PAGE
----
The Clos du Buttes Bergeyre is among a family of ten city-owned vineyards dotting Paris — small urban parcels found in some well-known parks. A nod to Paris’ 17th-century past as a winemaking hub, these lots have recently been reintroduced to educate city dwellers on the art of winemaking.
But they’ve mostly stayed a secret, because the wine produced in Paris is not for sale. The majority is government-owned, so the wineries are open only during city-organized outings.
Until now, only certain regions, such as Bordeaux, Champagne and Bourgogne, could sell wine. In 2016, however, a regulation extended the right to do so. But Paris wines still cannot be sold to markets amid the threat of urban pollution and its effect on the grape fare.
In October, at the Fete de la Vigne, wine tastings are held, and visitors learn about winegrowing and attend in guided tours. Some vineyards are also open for the Fetes des Jardins in September.
In the early 17th century, Paris’ trade boasted thousands of winegrowers who tended 420 square kilometers of vines around the city.
But the mid-19th century saw a series of epidemics ravage vineyards in Europe. When merchants sought to replant their vines, available land had been parceled for other uses. By the end of the 20th century, not one vineyard remained in Paris.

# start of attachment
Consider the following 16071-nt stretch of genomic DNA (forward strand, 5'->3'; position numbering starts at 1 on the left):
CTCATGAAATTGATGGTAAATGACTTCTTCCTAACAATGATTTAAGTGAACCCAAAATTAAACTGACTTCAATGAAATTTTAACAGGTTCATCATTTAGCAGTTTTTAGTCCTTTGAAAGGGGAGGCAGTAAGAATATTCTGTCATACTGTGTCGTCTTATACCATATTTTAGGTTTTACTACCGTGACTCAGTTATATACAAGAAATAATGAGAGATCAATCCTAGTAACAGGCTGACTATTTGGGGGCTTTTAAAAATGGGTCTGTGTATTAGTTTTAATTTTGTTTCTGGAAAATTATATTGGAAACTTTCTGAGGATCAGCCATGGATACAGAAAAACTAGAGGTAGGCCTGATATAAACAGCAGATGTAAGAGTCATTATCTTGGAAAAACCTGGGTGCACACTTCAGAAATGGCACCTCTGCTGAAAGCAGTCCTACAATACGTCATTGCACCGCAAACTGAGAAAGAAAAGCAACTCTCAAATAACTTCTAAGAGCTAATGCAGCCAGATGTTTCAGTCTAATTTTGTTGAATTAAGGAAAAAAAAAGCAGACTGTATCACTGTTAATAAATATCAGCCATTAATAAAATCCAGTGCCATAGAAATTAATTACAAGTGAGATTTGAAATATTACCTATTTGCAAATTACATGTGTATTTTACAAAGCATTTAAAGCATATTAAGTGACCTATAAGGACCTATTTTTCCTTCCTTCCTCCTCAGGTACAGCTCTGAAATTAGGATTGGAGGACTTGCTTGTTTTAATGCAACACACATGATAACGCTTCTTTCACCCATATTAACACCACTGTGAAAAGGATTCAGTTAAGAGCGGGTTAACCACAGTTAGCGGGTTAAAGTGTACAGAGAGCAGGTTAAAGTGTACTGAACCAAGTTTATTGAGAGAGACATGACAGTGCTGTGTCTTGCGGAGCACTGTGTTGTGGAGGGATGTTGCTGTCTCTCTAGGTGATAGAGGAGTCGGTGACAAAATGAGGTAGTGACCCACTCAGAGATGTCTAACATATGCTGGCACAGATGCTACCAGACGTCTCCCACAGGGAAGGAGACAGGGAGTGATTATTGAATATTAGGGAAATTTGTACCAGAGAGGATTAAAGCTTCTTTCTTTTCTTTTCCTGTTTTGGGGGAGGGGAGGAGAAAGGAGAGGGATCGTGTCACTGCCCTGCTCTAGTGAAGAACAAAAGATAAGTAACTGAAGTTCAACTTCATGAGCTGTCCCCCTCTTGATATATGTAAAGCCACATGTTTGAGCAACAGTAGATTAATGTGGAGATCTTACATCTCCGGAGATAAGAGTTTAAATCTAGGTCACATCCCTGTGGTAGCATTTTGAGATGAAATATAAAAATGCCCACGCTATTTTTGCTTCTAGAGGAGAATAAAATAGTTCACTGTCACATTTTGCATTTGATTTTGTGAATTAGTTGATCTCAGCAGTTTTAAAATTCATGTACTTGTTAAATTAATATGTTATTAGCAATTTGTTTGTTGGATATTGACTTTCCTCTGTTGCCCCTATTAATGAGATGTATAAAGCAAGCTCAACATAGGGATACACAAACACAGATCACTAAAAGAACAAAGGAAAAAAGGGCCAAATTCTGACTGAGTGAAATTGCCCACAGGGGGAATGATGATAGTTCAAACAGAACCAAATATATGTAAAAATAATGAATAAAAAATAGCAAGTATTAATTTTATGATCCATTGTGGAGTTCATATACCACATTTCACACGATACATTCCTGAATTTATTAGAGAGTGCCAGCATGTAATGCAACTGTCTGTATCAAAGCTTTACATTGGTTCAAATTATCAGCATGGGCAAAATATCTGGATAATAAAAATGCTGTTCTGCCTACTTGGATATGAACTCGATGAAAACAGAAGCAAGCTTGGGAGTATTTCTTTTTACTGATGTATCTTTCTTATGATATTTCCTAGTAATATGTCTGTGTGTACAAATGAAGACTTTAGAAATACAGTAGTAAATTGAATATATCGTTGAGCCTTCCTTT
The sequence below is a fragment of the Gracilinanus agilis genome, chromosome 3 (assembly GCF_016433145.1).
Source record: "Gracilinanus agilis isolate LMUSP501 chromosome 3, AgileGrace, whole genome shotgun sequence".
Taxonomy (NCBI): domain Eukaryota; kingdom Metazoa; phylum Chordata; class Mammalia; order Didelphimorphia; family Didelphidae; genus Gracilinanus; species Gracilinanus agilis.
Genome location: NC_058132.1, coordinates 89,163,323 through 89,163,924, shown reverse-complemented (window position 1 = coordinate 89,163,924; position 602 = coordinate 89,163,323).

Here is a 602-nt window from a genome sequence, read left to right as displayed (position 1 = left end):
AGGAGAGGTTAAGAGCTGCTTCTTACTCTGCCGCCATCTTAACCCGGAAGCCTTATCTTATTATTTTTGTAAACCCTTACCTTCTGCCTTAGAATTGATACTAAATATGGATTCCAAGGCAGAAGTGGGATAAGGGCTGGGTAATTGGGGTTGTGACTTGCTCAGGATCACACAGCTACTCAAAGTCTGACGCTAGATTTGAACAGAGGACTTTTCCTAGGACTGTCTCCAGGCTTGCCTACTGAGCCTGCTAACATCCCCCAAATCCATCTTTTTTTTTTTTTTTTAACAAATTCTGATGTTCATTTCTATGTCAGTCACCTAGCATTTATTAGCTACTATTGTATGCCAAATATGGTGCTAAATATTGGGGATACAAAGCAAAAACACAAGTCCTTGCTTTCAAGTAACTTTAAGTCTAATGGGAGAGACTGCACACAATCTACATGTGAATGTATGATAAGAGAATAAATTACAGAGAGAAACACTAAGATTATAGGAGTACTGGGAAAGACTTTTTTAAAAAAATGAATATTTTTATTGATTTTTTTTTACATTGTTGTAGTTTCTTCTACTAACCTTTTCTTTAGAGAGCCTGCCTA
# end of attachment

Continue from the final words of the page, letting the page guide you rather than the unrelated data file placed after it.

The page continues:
This changed in the early 1930s, when the 1,556-square-meter Clos Montmartre opened. The yearly four-day October soiree and auction is organized by a brotherhood that parades the streets in wine-red robes.
The tiny Clos des Morillons grows atop a once-active 18th-century vineyard. One of its 2009 Entries received an award honoring the top fare from Île-de-France.
In Paris’ trendy Belleville district exists a small producer called the Clos de Belleville, which has a fabled wine-growing history. Further south is the Clos de Bercy, which makes 350 bottles of Sauvignon and Chardonnay. Bercy Village was the center of Parisian wine commerce in the 1800s.
After visiting the tiny Butte Bergeyre district, oenologist Irene Henriques took me to the cellar, the Clos du Buttes Bergeyre, wherein the wine is bottled and produced (to the tune of about 100 bottles a year).
While observing the room, with its Pinot Noir, Chardonnay and Muscat, I noted the enthusiasm oenologist Irene Henriques has for winemaking – to produce a yearly few bottles of wine that cannot be sold.
As she eyed the collection of Buttes Bergeyre fare, she mused that Paris was once noted for its vineyards, adding that oenologists like herself seek to keep the tradition alive.